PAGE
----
San Marcos’ North City development near Cal State San Marcos is picking up speed, with plans for a new university extension building, and a suite of road improvements underway over the summer.
North City is an ambitious plan for a dense, urban village around the university campus, which would offer a mix of retail, dining, business office space, educational facilities and housing.
The plan, envisioned as a sort of Gaslamp District for North County, spans about 150 acres, with construction completed on 15 of those, said Gary Levitt, whose firm Sea Breeze Properties is developing the district.
“It will start accelerating as we’ve proven the concept,” Levitt said. “I hope to build out in seven to 10 years.”
In February, the company broke ground on a six-story structure that will house the university’s extension program, plus some of its student services, Levitt said. The building, to be located across from the campus on the north side of Barham Drive, will span 140,000 square feet of space, including 15,000 square feet of retail, he said. It’s slated to open in August 2019, and will connect to the main campus through a long pedestrian bridge across Barham.
Meanwhile, roadwork is underway to accommodate the new buildings, Levitt said.
“We’re expanding Barham Drive and Twin Oaks Valley Road, widening it slightly and adding deceleration lanes, and acceleration lanes, and creating new intersections into North City,” he said. “We are putting in traffic lights into North City.”
Starting this summer, and continuing through summer 2019, construction on roads and other infrastructure in the area will be underway, the city stated on its website.
On Barham Drive, the company will reconfigure the center median from Campus Way and Twin Oaks Valley Road, replacing 11 Italian Stone Pine trees with Torrey Pine trees to complement the new landscaping. Their plan will also add sidewalk, landscaping, and a new traffic signal to Twin Oaks Valley Road. Improvements to storm drains and water sewer mains on Twin Oaks Valley Road are underway, and crews will add a new intersection along North City Drive.
While those upgrades ultimately promise better circulation for the area, residents should expect some traffic delays over the next year, the city noted.
“Although two-way traffic will be maintained, traffic delays are anticipated as motorists slow through work zones,” the city stated.
The North City area has been growing since 2012, when the company opened the QUAD, a student housing facility with apartments featuring private bedrooms, flat-screen TVs and sleek, modern furnishings. The complex, now completed, offers 850 beds, and is fully occupied for the 2018-19 school year, Levitt said.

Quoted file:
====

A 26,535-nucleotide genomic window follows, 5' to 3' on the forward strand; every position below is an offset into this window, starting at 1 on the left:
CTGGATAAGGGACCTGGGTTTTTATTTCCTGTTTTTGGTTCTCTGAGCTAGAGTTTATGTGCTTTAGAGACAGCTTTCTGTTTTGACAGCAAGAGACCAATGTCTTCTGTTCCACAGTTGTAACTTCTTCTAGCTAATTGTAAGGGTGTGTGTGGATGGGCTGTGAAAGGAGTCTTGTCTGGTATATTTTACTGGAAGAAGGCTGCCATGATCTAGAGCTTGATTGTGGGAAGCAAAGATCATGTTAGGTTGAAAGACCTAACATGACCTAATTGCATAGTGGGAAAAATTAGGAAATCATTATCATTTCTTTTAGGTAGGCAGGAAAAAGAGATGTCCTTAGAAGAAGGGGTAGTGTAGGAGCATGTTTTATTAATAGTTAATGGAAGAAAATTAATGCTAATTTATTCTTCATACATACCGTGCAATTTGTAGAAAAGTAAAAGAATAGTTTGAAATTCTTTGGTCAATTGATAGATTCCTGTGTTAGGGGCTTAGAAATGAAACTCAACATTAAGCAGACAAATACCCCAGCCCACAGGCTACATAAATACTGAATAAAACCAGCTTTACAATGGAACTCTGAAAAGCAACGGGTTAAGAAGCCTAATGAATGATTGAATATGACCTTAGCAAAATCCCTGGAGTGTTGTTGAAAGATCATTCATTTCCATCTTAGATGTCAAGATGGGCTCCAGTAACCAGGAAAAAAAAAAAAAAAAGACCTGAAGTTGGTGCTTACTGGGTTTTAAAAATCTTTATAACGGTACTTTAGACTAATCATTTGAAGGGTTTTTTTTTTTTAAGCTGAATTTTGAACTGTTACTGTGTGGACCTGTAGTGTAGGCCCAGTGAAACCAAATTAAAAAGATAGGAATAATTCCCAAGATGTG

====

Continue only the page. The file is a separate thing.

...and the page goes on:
Next came Block C, market-rate apartment housing for young professionals, introduced in 2016. Its mixed-use model offers apartments in upper levels, along with ground floor retail and dining. Among its first tenants are dining and drinking establishments that contribute to the developer’s vision of an eclectic street scene for the area.
This summer Prep Kitchen opened downstairs at Block C, bringing its signature farm-to-table menu and indoor-outdoor dining to North City. The company has existing locations La Jolla, Del Mar and Little Italy, and plans to open a venue in Los Angeles. In addition, the complex now includes FRESH Healthy Cafe, offering juices, sandwiches and acai bowls, Grit Coffee Shop, and Newtopia Cyder, a tasting room for draft cider.
Among the district’s other drinking and dining destinations is Urge Common House, a sprawling “eatertainment” complex located on Redel Road off of Barham, that opened in 2017, and offers a brewery, bocce ball and bowling. The PIMA medical building, which provides vocational training in health care fields, also opened last year on Carmel Road, next to Highway 78.
Together, those new and upcoming facilities are the start of a pedestrian-friendly live-work community in San Marcos, that seeks to provide housing, dining, education and jobs within the existing city footprint, Levitt said.
“The message is that we are building a true urban development next to the freeway,” he said. “The future of the type of development that we think we’ll see more of in Southern California.”